Tom Ford explained his artistic vision for Black Orchid thusly "For the last decade, I think we've launched fragrances which, like everything, have become so stripped-down, so transparent in terms of color and often in terms of scent. They often become quite watered-down...everything is tested and retested, and while you might end up with a lot of fragrances, which smell good, it's not fragrance development in the old-fashioned sense. I really wanted to create old-fashioned, but in a new sense." The combination of an old-school forceful and quite overtly sexual approach to the design of a seductive, glamorous feminine scent together with a quest for the new and the rare thanks to headspace technology characterizes the objectives of this scent.
Just like certain tropical flowers attempt to surmount competition by emitting an unorthodox smell, Black Orchid also plays the card of offering a different type of sexual appeal and scent.
As a designer interested in perfumes, Tom Ford demonstrates to me at least that he possesses a signature and a vision that he is eminently capable of transcribing into scents. Gucci Eau de Parfum and Gucci Pour Homme are both strongly individual and unconventional perfumes. The latter seemed to me to betray an influence by Serge Lutens. The parallel with the quite unique French perfume designer imposes itself more vividly to my mind now with Black Orchid.
Tom Ford can be interpreted as an American Serge Lutens. They are both capable of imprinting a perfume in a deeply personal and demanding manner although not being perfumers themselves. There is a great deal of voluntarism in both personalities. The American fashion designer characteristically and frankly explained that "I don't believe in the customer telling you what they want. I think you tell the customer what they need." All three fragrances (four if I include the Estée Lauder Azurée oil) that I know of and were designed under Ford's personal artistic direction reveal non-pedestrian, strong personalities.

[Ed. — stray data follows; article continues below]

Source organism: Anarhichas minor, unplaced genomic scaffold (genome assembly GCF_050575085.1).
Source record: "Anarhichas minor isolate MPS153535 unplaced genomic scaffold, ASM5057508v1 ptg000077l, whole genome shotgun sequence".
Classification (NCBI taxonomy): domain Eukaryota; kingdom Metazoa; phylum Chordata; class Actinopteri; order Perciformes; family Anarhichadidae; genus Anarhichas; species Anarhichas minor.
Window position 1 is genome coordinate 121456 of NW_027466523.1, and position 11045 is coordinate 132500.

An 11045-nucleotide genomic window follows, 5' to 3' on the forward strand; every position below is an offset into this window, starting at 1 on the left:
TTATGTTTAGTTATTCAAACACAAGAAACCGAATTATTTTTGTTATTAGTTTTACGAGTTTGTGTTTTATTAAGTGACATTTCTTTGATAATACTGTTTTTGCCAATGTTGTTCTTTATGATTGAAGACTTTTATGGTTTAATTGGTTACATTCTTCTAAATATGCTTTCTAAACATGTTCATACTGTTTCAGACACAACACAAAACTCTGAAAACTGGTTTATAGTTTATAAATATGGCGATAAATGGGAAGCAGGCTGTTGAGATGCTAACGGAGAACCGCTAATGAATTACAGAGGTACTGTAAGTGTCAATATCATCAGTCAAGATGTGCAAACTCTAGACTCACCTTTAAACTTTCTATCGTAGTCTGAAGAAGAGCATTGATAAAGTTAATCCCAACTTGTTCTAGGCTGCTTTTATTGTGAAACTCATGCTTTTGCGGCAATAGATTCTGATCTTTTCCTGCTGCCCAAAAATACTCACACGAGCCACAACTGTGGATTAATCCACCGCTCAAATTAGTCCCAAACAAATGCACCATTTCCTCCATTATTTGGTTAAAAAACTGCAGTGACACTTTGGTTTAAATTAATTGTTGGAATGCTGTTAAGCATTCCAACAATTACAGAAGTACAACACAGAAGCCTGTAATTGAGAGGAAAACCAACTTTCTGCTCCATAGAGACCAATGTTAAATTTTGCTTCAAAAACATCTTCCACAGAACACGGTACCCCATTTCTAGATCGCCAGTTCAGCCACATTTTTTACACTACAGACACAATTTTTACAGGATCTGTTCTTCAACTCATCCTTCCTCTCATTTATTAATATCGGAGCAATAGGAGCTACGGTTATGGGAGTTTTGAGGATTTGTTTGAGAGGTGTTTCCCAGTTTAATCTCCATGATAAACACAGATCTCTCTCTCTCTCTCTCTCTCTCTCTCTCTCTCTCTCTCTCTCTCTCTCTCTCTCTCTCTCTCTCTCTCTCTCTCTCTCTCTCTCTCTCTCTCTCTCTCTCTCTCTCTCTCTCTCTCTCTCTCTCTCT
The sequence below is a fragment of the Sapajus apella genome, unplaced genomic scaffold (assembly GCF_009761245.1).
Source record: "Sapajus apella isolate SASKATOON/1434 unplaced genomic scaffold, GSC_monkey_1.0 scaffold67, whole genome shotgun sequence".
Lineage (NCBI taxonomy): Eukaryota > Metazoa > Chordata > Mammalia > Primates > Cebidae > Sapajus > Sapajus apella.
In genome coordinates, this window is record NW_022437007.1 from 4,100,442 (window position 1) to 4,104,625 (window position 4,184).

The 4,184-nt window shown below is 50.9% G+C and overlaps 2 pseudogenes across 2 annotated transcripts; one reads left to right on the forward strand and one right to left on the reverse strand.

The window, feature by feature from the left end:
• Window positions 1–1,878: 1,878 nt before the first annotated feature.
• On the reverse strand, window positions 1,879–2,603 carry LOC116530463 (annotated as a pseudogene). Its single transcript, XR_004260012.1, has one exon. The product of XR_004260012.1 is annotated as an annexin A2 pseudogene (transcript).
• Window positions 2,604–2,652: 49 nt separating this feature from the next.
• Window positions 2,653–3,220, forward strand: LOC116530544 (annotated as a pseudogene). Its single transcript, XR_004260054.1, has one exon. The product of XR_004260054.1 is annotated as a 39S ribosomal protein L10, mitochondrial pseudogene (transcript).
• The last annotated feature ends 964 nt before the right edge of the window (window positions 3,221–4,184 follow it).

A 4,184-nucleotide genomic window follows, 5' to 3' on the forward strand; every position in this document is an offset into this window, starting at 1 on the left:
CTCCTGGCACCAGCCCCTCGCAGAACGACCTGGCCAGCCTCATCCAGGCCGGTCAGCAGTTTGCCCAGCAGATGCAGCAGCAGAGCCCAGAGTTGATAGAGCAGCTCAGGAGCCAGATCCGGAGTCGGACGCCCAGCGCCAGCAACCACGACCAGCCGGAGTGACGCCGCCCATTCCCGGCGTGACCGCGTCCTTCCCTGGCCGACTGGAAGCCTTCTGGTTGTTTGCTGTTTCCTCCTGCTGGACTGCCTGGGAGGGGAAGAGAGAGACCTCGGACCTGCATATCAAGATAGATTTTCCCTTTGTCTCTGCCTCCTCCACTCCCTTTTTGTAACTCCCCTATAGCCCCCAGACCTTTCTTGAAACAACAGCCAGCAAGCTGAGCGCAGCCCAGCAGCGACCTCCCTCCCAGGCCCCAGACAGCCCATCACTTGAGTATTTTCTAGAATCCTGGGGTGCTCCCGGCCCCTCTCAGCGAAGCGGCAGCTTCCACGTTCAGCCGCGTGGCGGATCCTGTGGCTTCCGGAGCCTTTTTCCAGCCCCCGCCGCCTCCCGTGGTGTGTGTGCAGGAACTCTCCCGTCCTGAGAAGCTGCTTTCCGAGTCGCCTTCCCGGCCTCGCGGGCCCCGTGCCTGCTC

Two qualities especially strike me as characteristic of Tom Ford's perfume designs: they are both very real in their effects - as in you get the real deal not the hype - and able to cultivate the rare. In other words still, there are no semantic discrepancies between what is described, envisioned and what is proposed. If Ford says it is glamorous, it is glamorous (please refer yourselves to the gorgeous advertising image above with Julia Restoin Roitfield). If he says the perfume will suggest blackness, it will smell black. If he says we should expect a rare fragrance called Black Orchid, this is what we are going to get and this is what we do get.
Perhaps an American touch is revealed in a taste for the crisp and the clean that surfaces in Black Orchid piercing through the seemingly deleterious fumes of the beginning. The ending is happily optimistic, restores social order and the perfume is thus more conventional and easier to live with than what the potentially disturbing opening suggested. The inferno of the jungle and human excess may be suggested but we end up with a long sip of tastefully chilled white wine, whiffs of redemptive religious incense, and a very cinematic and safe and happy ending.
Photo is from the recently launched Tom Ford website.